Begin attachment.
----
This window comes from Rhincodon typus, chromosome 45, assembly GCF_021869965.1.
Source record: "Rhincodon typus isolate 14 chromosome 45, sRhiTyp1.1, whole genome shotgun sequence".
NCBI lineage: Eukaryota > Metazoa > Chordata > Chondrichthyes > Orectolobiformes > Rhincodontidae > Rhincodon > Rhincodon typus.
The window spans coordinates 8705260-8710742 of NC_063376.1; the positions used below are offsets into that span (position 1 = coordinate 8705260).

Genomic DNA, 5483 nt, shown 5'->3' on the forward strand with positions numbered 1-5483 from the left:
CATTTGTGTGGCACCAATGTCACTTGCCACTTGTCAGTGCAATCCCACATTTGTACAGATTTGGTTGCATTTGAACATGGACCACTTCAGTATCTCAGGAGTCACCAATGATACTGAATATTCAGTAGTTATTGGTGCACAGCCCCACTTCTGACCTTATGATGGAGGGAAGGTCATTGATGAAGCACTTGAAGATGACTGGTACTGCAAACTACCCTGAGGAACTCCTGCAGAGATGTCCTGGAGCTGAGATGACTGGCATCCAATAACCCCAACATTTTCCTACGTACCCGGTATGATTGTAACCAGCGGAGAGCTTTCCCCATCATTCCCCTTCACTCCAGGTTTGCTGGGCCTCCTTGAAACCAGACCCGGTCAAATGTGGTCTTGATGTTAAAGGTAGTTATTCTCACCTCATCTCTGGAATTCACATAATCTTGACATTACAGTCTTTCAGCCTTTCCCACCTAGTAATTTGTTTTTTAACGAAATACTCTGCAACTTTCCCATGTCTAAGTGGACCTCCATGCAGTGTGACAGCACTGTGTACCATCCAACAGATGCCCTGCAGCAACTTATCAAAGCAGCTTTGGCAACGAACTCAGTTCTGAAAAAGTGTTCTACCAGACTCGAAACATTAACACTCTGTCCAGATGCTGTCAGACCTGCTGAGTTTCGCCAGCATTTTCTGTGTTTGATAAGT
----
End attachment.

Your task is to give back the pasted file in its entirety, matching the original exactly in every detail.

This window comes from Rhincodon typus, chromosome 45, assembly GCF_021869965.1.
Source record: "Rhincodon typus isolate 14 chromosome 45, sRhiTyp1.1, whole genome shotgun sequence".
NCBI lineage: Eukaryota > Metazoa > Chordata > Chondrichthyes > Orectolobiformes > Rhincodontidae > Rhincodon > Rhincodon typus.
The window spans coordinates 8705260-8710742 of NC_063376.1; the positions used below are offsets into that span (position 1 = coordinate 8705260).

Genomic DNA, 5483 nt, shown 5'->3' on the forward strand with positions numbered 1-5483 from the left:
CATTTGTGTGGCACCAATGTCACTTGCCACTTGTCAGTGCAATCCCACATTTGTACAGATTTGGTTGCATTTGAACATGGACCACTTCAGTATCTCAGGAGTCACCAATGATACTGAATATTCAGTAGTTATTGGTGCACAGCCCCACTTCTGACCTTATGATGGAGGGAAGGTCATTGATGAAGCACTTGAAGATGACTGGTACTGCAAACTACCCTGAGGAACTCCTGCAGAGATGTCCTGGAGCTGAGATGACTGGCATCCAATAACCCCAACATTTTCCTACGTACCCGGTATGATTGTAACCAGCGGAGAGCTTTCCCCATCATTCCCCTTCACTCCAGGTTTGCTGGGCCTCCTTGAAACCAGACCCGGTCAAATGTGGTCTTGATGTTAAAGGTAGTTATTCTCACCTCATCTCTGGAATTCACATAATCTTGACATTACAGTCTTTCAGCCTTTCCCACCTAGTAATTTGTTTTTTAACGAAATACTCTGCAACTTTCCCATGTCTAAGTGGACCTCCATGCAGTGTGACAGCACTGTGTACCATCCAACAGATGCCCTGCAGCAACTTATCAAAGCAGCTTTGGCAACGAACTCAGTTCTGAAAAAGTGTTCTACCAGACTCGAAACATTAACACTCTGTCCAGATGCTGTCAGACCTGCTGAGTTTCGCCAGCATTTTCTGTGTTTGATAAGT